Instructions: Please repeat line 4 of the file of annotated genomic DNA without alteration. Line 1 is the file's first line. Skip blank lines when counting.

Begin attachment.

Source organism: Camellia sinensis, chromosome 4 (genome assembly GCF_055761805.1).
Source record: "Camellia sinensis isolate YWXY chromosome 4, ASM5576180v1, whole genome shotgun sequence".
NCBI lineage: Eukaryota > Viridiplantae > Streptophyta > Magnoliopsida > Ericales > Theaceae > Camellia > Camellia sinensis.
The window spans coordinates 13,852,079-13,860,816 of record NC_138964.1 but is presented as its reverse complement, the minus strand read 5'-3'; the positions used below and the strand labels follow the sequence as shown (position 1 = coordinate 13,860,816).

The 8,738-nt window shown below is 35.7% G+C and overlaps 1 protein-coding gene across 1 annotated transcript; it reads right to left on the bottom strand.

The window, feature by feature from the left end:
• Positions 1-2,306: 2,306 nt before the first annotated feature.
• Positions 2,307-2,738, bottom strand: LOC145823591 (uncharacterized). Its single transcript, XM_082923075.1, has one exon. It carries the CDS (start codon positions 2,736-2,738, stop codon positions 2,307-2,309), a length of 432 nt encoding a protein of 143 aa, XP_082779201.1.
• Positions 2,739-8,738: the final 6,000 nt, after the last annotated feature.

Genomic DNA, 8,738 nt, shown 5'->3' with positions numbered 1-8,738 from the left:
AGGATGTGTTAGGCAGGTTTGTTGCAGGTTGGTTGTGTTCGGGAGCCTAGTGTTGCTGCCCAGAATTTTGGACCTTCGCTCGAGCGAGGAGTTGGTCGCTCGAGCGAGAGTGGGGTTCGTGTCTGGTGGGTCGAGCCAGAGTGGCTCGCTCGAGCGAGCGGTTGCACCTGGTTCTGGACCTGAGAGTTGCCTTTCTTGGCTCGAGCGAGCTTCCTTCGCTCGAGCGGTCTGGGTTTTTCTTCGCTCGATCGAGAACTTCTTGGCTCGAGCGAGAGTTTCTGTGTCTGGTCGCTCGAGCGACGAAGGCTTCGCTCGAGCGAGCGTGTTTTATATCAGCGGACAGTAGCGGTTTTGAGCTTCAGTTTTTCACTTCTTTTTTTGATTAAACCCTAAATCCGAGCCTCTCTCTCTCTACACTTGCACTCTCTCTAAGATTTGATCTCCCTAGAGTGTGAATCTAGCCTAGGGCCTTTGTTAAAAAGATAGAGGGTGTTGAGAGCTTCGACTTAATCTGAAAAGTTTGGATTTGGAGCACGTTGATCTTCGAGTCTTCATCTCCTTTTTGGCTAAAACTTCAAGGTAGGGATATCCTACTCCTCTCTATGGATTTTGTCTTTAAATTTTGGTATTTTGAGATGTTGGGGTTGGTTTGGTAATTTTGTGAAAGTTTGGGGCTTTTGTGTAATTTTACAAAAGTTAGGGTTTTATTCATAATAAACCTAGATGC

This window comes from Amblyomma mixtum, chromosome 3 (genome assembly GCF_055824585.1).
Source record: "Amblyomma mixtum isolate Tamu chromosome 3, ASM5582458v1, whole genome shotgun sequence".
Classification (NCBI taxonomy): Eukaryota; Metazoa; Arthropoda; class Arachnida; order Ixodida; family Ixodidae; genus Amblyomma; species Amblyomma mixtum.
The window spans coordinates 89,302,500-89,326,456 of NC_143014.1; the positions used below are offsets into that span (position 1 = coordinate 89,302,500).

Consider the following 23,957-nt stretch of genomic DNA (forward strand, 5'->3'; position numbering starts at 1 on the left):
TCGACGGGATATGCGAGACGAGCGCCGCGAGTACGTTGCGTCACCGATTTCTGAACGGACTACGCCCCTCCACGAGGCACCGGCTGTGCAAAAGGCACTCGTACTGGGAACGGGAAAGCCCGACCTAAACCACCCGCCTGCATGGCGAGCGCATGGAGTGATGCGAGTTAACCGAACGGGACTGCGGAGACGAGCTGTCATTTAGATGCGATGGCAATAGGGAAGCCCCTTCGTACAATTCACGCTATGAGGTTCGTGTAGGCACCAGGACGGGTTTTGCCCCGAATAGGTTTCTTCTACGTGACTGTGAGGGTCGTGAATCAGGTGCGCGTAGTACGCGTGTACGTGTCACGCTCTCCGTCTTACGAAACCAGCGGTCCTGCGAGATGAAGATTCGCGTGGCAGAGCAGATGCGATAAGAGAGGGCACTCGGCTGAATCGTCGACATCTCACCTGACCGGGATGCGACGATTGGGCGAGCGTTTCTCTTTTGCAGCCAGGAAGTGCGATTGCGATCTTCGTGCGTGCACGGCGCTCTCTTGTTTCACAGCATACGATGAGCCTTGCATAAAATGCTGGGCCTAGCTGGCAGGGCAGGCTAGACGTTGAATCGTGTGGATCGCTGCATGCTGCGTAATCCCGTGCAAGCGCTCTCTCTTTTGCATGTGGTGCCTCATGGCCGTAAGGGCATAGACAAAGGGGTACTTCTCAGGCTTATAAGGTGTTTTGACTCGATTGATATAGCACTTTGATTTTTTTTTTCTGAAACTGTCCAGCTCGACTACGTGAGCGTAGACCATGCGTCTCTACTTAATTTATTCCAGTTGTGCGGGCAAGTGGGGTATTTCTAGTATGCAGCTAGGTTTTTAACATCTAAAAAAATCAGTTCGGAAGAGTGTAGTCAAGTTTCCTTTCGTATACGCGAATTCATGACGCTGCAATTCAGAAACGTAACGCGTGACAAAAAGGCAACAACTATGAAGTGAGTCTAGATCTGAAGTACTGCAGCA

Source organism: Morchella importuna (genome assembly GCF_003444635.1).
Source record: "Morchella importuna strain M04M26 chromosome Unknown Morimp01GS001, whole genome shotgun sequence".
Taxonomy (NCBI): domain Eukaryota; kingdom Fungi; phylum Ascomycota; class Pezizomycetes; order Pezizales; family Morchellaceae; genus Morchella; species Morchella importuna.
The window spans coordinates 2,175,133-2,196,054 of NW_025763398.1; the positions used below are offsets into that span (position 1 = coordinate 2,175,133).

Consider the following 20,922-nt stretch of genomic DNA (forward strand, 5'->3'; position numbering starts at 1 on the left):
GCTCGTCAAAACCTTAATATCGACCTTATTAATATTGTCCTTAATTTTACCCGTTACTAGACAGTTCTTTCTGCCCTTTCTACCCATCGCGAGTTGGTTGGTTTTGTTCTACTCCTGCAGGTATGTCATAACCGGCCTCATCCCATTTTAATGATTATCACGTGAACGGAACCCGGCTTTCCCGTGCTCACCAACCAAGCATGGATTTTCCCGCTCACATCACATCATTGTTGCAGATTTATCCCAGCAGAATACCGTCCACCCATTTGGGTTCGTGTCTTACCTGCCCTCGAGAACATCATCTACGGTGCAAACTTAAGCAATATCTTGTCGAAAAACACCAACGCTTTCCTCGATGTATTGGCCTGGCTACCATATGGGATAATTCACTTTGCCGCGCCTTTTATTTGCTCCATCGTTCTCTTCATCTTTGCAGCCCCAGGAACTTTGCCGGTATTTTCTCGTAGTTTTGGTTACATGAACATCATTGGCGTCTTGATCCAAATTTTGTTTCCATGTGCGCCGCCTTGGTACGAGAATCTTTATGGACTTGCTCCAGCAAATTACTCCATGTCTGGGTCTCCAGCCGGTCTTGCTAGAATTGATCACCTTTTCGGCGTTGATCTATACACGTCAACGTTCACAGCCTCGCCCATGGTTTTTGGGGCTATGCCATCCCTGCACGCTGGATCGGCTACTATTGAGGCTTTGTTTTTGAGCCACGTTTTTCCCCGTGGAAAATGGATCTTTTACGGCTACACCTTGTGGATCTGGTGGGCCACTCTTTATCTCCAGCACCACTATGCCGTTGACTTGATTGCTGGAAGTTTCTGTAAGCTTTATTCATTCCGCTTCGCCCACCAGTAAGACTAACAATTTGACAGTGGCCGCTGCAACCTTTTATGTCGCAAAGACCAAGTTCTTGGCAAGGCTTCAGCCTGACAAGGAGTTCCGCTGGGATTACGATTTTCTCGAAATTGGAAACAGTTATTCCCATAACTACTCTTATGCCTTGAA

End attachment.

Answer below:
The window spans coordinates 13,852,079-13,860,816 of record NC_138964.1 but is presented as its reverse complement, the minus strand read 5'-3'; the positions used below and the strand labels follow the sequence as shown (position 1 = coordinate 13,860,816).